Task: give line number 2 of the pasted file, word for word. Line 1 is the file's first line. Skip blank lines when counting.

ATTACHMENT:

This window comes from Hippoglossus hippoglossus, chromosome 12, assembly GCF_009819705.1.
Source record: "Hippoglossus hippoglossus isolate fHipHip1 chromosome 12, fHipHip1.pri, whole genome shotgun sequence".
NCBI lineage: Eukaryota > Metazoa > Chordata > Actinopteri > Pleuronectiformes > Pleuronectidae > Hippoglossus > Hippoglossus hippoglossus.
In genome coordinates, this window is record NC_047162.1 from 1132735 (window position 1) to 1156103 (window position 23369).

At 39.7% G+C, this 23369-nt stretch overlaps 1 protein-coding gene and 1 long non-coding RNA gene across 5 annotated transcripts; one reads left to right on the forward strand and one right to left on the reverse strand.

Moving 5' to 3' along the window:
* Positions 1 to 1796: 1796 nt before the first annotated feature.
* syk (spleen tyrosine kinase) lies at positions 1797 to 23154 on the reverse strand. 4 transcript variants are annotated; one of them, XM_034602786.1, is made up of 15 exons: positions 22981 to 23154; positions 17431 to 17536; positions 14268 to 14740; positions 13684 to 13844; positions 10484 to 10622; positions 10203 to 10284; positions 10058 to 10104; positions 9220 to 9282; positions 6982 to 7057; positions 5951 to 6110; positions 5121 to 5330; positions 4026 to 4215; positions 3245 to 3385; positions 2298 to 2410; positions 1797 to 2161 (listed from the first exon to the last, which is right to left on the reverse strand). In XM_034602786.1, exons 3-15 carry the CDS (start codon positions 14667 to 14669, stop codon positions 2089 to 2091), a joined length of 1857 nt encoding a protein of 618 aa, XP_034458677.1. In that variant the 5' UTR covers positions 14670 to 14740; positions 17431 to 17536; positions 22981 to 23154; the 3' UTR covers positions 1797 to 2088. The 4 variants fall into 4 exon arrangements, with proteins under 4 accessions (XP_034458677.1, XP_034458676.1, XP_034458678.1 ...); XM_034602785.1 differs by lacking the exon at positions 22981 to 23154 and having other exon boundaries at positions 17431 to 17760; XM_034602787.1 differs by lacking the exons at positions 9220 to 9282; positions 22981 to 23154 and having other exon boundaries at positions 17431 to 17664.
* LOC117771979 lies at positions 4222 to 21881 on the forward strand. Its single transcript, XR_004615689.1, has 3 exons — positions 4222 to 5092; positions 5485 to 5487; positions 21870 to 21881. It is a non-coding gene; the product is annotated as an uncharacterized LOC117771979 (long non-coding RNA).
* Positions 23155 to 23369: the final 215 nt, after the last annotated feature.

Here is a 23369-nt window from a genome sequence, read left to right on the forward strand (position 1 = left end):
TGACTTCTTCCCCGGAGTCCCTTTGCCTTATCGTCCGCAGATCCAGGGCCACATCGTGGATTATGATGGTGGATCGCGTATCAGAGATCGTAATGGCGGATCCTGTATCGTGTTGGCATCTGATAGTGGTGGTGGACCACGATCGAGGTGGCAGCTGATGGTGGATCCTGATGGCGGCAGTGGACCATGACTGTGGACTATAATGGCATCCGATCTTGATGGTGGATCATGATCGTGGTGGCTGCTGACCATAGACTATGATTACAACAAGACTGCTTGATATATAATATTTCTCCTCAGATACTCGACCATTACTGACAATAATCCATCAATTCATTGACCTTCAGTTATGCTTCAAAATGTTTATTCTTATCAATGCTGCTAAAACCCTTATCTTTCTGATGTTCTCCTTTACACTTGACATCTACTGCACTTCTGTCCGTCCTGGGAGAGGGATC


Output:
Source record: "Hippoglossus hippoglossus isolate fHipHip1 chromosome 12, fHipHip1.pri, whole genome shotgun sequence".